I think there’s a place in the middle here. I think a lot of what we’re discussing is what Bogost wouldn’t call narrative or plot, but would call something else entirely. One of the things he’s trying to focus in is this idea that plot, written by a writer, and delivered, and to use your own example, put on a napkin, isn’t worth telling, at least in a game. He even puts it as bluntly in the article, stating

To use games to tell stories is a fine goal, I suppose, but it’s also an unambitious one.

A lot of what Ian says, throughout a lot of his body of work, is that systems are what matters, mechanics are what matter, and the things they represent and present to us is what is truly important. So, there’s definitely this duality in this argument, where his tone indicates he sees narrative as fundamentally valuable, but his argument is that story is small fry, and we should be reaching for something beyond it, because video games are uniquely positioned to go beyond it, in the sense of a self discovered “plot.” He’s arguing for the organic stories that come from EVE, or the experience of walking around in The Witness, are what video games should truly be about.

It’s a noble goal, but some people want to just bounce around a rust belt town and talk to one animal on one day, and then the next day talk to a different animal entirely, and that’s the stuff that requires plot. I feel like the biggest thing Ian forgets is choice. His main crux, for why video games are bad at telling stories, is

The whole way through, I found myself wondering why I couldn’t experience Edith Finch as a traditional time-based narrative… The story is entirely linear, and interacting with the environment only gets in the way, such as when a particularly dark hallway makes it unclear that the next scene is right around the corner.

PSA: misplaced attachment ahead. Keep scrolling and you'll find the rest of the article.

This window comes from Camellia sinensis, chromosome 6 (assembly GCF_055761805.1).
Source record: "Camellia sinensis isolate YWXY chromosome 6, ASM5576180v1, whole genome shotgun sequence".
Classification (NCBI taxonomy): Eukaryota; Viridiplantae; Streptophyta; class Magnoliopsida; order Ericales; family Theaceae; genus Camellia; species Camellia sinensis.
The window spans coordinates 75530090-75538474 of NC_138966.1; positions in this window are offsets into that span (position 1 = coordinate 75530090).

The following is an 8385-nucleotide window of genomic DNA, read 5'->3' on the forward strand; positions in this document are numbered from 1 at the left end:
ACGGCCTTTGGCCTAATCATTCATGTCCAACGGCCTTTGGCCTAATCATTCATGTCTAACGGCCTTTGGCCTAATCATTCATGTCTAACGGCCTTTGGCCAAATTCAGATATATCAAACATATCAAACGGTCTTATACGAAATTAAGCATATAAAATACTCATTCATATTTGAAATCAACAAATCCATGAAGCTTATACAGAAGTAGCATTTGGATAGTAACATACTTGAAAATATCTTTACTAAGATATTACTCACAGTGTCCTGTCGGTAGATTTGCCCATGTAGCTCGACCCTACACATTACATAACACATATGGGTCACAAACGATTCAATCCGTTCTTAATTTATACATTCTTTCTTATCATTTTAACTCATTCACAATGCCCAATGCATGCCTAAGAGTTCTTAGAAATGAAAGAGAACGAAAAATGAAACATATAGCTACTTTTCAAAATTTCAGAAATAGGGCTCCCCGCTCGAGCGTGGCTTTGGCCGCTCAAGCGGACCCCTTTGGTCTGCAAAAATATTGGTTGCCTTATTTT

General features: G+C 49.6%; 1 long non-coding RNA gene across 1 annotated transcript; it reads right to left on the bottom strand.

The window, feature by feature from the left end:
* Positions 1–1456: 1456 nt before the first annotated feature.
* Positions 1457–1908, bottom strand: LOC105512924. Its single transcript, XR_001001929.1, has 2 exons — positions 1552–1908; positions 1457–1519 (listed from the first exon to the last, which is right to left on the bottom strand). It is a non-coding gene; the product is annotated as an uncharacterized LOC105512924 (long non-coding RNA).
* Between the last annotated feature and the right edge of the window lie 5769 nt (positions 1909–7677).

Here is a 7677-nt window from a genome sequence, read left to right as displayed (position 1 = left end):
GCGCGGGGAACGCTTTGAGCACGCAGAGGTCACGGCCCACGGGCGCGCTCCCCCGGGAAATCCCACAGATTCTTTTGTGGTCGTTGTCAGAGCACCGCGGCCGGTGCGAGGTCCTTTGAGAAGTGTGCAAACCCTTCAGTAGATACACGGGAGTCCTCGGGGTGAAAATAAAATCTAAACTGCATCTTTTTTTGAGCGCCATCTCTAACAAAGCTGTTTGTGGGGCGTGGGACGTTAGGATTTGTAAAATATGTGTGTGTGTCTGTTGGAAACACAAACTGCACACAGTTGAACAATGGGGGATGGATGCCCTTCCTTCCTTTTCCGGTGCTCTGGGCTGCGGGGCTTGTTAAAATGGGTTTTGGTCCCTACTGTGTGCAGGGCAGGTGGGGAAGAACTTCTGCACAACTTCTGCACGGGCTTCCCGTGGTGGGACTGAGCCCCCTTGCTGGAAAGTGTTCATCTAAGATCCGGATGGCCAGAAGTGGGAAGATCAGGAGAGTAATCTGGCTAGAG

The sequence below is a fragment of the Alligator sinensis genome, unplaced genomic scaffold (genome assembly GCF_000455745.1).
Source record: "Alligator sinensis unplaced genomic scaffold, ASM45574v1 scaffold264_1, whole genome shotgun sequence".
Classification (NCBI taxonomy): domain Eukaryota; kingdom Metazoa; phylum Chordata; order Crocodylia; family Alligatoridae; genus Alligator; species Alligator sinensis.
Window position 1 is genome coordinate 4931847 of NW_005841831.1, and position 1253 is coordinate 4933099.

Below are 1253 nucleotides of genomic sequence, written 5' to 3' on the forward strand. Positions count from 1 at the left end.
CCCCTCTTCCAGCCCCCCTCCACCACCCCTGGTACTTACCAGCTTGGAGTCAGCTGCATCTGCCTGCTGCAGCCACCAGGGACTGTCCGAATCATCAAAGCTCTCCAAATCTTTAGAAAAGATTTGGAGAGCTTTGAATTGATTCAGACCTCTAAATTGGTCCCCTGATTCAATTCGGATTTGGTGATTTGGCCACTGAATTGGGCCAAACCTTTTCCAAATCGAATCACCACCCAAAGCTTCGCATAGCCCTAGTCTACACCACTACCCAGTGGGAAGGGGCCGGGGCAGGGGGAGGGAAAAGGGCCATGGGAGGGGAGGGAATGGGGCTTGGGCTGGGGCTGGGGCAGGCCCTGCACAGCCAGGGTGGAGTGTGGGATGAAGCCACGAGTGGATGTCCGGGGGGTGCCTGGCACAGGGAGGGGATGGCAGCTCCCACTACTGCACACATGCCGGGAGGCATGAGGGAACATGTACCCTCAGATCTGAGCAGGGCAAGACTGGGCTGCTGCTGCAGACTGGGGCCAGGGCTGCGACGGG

It ends up feeling like he’s conflated all games as linear, and asking “Why not just make this a TV show?”

In an effort to distance video games from narrative, he ended up saying “Why not just tell stories another way, because, frankly, video games suck at it. Video games should stick to their lane.”

He simultaneously erases the voyage of walking as something being its own story, but also ignores the circumstances of people who just want to tell a story in this manner, and comes off as ignoring contributions of marginalized people, as @PW_Shea has pointed out.

Ian’s presentation of this argument is what ultimately defeats something that could have been seen as insightful, that doesn’t come off as attacking narrative, but embracing a synthesis between even the simplest mechanic of choice, and narrative. It’s sort of what makes it all the more frustrating, because I entirely see the flaws in his arguments and see where he’s needlessly offensive, but at it’s core, there is something interesting about embracing mechanics and systems as a method of delivery unto itself - which I believe is more the plot that would be present inside of The Witness, EVE, or a grand strategy game.


Others have had this opinion already, but we need any narrative in games so narratives will grow stronger.

Right now Nier Automata is my favorite game of all time very easily. I hope in 10 years Nier Automata wont even be in my top 10. Because people get inspired by Nier or an Edith Finch and make better stories.